- Deborah L. Duffy and James A. Serpell (2006, November). Non-reproductive effects of spaying and neutering on behavior in dogs. Proceedings of the Third International Symposium on Non-Surgical Contraceptive Methods for Pet Population Control. Alexandria, Virginia.
This article is accurate and true to the best of the author’s knowledge. It is not meant to substitute for diagnosis, prognosis, treatment, prescription, or formal and individualized advice from a veterinary medical professional. Animals exhibiting signs and symptoms of distress should be seen by a veterinarian immediately.
© 2013 Adrienne Farricelli
Val Beasley on November 16, 2019:
This is happening with our neutered rescue male dog...he’s sooo friendly and calm until he meets an intact male....he turns into a different dog! We have learnt to manage this by looking ahead and making sure before he meets any male dogs...what I wanted to point out though...was this exact phenomenon happens with horses too...I used to have horses and worked in a stables...if we introduced a stallion into a field or paddock...we knew he was in danger of getting kicked about...the other males hated him...it’s such a shame...I’m afraid that if someone chooses to keep their male dog unneutered ( which is their right and of no business of anyone else of course) then, I’m afraid that nature sometimes will take its course and aggression will be shown towards them ..it’s just nature, and with the best will in the world, cannot always be totally prevented, even when, like us, we do try our best to keep our dog on a lead away from them, you just cannot fight nature, and so owners of unneutered males must expect some problems occasionally. I wish it wasn’t so, but it’s the animal world, not the human world....
Jmochil on September 15, 2018:
I appreciate this. My 80lb neutered dog is very aggressive to intact males over 6 months of any size. I’m well aware of the issue and am very cautious and am always on high alert fr the rare intact dog that may enter into the dog park. However, more dogs are remaining intact in NYC up to a year. Which is fine but I also think that in a city Enclosed in tight spaces there needs
To be more education about why dogs are aggressive towards intact dogs. Whenever I explain this to owners they are put off (I’ve only had a few,
Who are actually regulars at the park everyday show understanding). Just as much as it is my responsibility to know my dogs behaviors, they should be informed on why it’s happening and the implications. Maybe vets, breeders (not likely to do this) and shelters can help educate new dog owners on the possibility so they aren’t shocked when they enter a dog park and all of a side a pack of dogs stalk and act aggressive towards their dogs. I especially think vets and bleeders at the front line of making recommendations can share this information My new response to these people is that they should ask their vet and I do apologize and take my dog out.
CoCo on December 20, 2017:
My dog who is neutered since a pup, a lab mix is aggressive toward my daughter's intact one year old weinerramer and they got into a fight briefly. I suggested since we're going to be living under the same roof that we should sit down and have leashes on both and reintroduce them talk them saying that is your friend and no fighting. I have trained my dog to not fight or growl at our household cats whether they be mine or my daughter's and there's no problem there. My daughter insists that I have not trained my dog and doesn't want to sit down with them to train them to accept each other. My dog is ten usually gets along with other dogs. I don't know what to do. Thanks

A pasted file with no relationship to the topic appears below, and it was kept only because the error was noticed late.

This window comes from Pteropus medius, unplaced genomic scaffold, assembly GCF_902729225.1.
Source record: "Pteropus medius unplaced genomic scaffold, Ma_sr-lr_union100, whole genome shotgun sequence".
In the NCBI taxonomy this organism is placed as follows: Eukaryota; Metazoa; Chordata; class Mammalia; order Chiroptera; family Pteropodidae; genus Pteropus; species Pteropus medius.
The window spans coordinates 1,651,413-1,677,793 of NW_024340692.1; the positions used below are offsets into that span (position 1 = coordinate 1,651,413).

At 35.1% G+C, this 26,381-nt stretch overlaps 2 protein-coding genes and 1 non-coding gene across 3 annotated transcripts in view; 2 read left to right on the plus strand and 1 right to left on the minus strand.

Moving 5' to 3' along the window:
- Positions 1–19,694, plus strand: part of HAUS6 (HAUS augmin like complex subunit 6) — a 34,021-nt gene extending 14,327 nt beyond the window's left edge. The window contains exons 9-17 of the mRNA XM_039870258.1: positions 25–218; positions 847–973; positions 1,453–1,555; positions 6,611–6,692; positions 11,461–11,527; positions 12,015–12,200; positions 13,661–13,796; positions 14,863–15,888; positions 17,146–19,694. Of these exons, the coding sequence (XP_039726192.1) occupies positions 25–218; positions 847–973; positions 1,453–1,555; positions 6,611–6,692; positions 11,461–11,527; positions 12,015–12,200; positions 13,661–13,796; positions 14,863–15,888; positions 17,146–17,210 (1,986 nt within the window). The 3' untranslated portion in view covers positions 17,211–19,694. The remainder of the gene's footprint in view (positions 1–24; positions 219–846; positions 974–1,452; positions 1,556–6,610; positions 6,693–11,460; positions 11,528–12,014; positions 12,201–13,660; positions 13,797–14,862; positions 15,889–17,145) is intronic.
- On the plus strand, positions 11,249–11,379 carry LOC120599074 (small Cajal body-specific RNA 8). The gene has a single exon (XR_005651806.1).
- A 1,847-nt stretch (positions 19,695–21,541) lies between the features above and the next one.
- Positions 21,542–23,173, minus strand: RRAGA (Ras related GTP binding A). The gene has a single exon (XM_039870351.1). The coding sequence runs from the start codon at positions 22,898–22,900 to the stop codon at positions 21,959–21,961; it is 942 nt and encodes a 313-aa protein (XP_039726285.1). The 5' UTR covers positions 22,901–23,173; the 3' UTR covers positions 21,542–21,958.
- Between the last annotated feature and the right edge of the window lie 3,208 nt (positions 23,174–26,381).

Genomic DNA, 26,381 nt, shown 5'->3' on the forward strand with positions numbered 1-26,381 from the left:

Adrienne Farricelli (author) on September 25, 2017:
Naddy, it means preventing rehearsal of the problem behavior. For example, keeping the dog on leash, walking at a distance from the trigger, avoiding the triggers until you can implement behavior modification.
Naddy on September 21, 2017:
When you say "manage your dog", what exactly does that mean? Thanks.
michael on July 26, 2017:
Dog envy !
Adrienne Farricelli (author) on April 10, 2017:
Hello Melanie and Brian,
Are you looking for other ways to deal with the problem (on top of the ones suggested) or other potential causes for the behavior? If your dog is reactive towards intact male dogs, it's not the intact male dog's fault, but nor is it your fault. These things happen. The problems is that dog parks are not the best place to let dogs socialize, because of problems as such. It is far better and safer to organize play dates with dogs that dogs are known to get along. This prevents rehearsal of problem behaviors while increasing safety. Kudos for you for being able to re-direct your boy before things escalated!
melanieandbrian on April 10, 2017:
I volunteer with dogs in a Shelter for 7 years, having dogs all my life. I have learned a lot, and know that I still have a lot to learn. I was curious the last couple of times at our large dog park when my very agreeable Neutered Pit mix became aggressive with a couple intact males. The aggressive behavior was on my dog, not on the other males part. I did not let him escalate, redirecting him in another direction and activity. By the way, the owner was very nice and told me that this does happen usually in spring and winter. Any other behavior suggestions? Not my job to encourage everyone to neuter their dogs.
Adrienne Farricelli (author) on September 04, 2013:
Epbooks,that's quite an interesting experience to witness!
Elizabeth Parker from Las Vegas, NV on September 04, 2013:
Great hub. I remember volunteering at dog adoptions one day when a new "intact" male lab came to join the group before his surgery, and all of the other male neutered dogs acted like they hated him. Two weeks later, he came back, now neutered and each dog acted like they were the best of friends with him. I never forgot that because it was such a lesson for me. I love the way you explain it here. Thanks!!
Adrienne Farricelli (author) on September 02, 2013:
I think it's awesome for you to be eager to learn as much about dogs. I wished all letter carriers were so interested in canine behavior, I am sure they would all benefit from it, thanks for stopping by!
Mel Carriere from San Diego California on September 02, 2013:
Your expertise on the subject of dogs astounds me. As a letter carrier I feel that it is part of my job to study the canine mind, and your hubs have helped me. I'm going to be on the lookout for this behavior.